With the exception of no female latrines and helmet hair, Terry said the one-year training period was intense and all about absorbing as much information as possible, regurgitating it, and then putting it into practice in the air. There were times she thought she would “wash out,” but on July 17, 1981, Terry stood tall as she earned her pilot wings in Class 81-07.
“Up to that point in my life, that was the most gratifying thing I’d ever done,” she said. “It’s a moment I will always treasure.”
From there, Terry was assigned to pilot KC-135A Aerial Refueling Tankers. After Initial Qualification Training at Castle Air Force Base in California, she was assigned to Altus Air Force Base in Oklahoma. Refueling tankers are essentially aerial gas stations that allow for aircraft to receive fuel in-flight. It may not get as much notoriety as fighter jets or big bombers, but they are an absolutely essential part of the United States’ air defense system, accomplishing the Air Force’s primary mission of global reach.
“You couldn’t get to your mission or to a war without us,” Terry said emphatically.
Flying tankers would literally bring Terry around the world from Europe to Australia and back again. Flying beneath the Northern Lights over Alaska, refueling the USAF Thunderbirds, an unplanned stopover at the miniscule Wake Island in the middle of the pacific, being one of the first crews to fly the re-engined tanker and the first female KC-135A/R Instructor/Evaluator Pilot at Altus are all memories Terry remembers fondly. But perhaps her proudest moment was when she got to pin the wings on her younger brother, David Greene (B.A. ’84), upon his graduation from UPT in 1986.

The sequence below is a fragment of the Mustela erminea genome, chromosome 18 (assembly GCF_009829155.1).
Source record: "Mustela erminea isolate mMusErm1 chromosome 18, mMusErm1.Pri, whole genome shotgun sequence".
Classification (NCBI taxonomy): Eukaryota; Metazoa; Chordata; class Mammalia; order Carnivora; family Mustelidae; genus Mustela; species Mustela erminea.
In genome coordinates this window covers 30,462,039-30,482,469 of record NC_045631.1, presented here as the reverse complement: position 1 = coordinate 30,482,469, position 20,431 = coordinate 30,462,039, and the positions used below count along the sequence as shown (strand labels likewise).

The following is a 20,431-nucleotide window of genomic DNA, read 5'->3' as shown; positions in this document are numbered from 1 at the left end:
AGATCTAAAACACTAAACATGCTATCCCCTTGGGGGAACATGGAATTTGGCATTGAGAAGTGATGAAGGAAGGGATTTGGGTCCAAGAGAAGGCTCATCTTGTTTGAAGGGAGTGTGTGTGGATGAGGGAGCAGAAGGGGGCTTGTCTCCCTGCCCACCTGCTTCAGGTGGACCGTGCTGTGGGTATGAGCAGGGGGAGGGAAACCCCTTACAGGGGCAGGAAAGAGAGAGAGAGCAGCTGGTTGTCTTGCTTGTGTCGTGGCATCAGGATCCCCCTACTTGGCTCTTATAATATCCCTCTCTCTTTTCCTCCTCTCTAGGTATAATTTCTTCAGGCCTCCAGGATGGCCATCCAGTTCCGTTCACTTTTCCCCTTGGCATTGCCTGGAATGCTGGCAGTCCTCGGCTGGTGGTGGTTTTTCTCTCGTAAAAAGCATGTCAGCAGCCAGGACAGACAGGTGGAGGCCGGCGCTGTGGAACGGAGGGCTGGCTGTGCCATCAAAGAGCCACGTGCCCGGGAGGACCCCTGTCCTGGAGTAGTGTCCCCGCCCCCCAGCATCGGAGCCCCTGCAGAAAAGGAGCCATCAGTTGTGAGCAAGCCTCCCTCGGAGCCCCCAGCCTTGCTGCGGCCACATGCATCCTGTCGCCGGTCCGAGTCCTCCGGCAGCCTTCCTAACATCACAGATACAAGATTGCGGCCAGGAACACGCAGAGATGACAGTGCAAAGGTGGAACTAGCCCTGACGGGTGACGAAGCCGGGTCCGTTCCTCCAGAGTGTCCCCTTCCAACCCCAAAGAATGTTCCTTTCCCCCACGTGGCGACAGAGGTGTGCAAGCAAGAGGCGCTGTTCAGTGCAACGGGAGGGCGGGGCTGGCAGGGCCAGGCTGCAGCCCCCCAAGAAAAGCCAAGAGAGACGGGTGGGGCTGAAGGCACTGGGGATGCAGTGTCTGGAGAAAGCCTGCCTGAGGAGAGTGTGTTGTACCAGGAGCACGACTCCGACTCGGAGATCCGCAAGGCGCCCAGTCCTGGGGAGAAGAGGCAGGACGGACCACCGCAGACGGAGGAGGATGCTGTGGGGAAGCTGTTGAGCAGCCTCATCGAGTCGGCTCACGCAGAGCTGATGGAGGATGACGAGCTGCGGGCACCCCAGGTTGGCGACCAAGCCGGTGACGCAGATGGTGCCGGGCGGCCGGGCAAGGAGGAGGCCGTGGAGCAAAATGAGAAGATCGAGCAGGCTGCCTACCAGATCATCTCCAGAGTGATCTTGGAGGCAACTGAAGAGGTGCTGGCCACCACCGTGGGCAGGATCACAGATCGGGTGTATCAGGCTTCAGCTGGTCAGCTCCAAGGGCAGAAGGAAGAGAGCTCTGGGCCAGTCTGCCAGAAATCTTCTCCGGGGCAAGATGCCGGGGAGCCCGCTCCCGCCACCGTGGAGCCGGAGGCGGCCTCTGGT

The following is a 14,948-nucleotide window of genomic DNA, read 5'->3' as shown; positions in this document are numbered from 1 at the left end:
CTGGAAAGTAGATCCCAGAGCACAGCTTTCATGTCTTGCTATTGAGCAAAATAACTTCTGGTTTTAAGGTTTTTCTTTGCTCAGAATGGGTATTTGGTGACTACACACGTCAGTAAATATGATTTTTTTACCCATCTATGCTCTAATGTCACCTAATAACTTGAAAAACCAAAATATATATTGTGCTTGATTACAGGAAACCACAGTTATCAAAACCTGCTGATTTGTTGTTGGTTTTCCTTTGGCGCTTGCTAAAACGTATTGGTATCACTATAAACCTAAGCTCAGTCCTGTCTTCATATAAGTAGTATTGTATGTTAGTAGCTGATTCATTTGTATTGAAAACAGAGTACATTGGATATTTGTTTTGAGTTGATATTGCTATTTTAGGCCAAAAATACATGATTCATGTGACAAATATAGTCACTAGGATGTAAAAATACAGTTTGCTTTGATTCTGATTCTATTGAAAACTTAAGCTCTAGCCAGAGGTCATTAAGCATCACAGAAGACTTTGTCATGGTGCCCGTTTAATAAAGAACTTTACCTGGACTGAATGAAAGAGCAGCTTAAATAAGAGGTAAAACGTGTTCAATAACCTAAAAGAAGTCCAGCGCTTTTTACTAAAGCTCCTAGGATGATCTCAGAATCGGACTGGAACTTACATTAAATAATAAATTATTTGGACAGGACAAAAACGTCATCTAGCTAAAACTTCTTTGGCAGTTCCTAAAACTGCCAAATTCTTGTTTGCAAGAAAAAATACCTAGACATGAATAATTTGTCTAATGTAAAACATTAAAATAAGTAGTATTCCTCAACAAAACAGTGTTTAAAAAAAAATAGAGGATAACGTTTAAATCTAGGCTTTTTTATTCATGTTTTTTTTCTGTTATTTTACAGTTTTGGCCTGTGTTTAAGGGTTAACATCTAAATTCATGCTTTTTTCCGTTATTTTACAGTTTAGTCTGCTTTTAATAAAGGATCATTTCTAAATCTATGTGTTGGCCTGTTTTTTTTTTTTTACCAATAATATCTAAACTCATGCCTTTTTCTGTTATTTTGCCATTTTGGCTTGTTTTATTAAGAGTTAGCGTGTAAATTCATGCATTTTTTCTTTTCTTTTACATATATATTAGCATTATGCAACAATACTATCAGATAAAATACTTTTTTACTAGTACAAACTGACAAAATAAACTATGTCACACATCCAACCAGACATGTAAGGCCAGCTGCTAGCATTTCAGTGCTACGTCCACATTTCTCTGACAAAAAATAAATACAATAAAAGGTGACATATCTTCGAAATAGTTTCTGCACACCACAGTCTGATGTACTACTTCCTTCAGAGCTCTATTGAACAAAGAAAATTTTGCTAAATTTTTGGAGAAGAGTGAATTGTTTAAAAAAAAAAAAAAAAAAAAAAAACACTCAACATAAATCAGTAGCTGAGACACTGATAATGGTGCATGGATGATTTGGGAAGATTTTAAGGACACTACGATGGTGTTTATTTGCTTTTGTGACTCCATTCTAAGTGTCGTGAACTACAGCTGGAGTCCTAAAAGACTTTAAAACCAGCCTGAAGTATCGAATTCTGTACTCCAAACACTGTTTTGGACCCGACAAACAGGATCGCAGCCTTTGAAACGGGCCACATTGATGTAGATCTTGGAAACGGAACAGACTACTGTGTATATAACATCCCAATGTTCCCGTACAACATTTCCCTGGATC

“We were the only sister/brother Air Force pilot pair back then, and I was so happy to have the opportunity to be there for him,” she reminisced.
Sadly, Capt. David Greene would die tragically during a training mission in 1988 at the age of 26. Years later, looking to honor the memory of her brother who would never get to walk his daughter down the aisle or play with his grandchildren, Terry established the Capt. David B. Greene Memorial Scholarship that provides assistance to qualified AFROTC military cadets, as well as a veteran scholarship for qualified veterans.
“The Air Force gave my brother and I a sense of Duty, Honor, and Country, and I wanted to help provide an opportunity for another cadet who could go on and save the world,” Terry said.
Terry reflected on the time she had to sell her beloved guitar because she was $200 short on her tuition for her spring semester senior year – she had to graduate on time or jeopardize her pilot slot. She also recalled the enormous change she experienced transitioning from the service to civilian life. Leaving the military, she missed the flying mission and her pride of serving. Most of all, she missed her fellow airmen she served with, and still maintains contact with many of her Air Force compatriots, though she can only imagine the challenges today’s servicemembers face when entering civilian life.
“I’m very humbled by the people who made sure I was able to do what I needed to do and who kept me focused,” she said. “Hopefully this scholarship is a way for me to help others in a similar way.”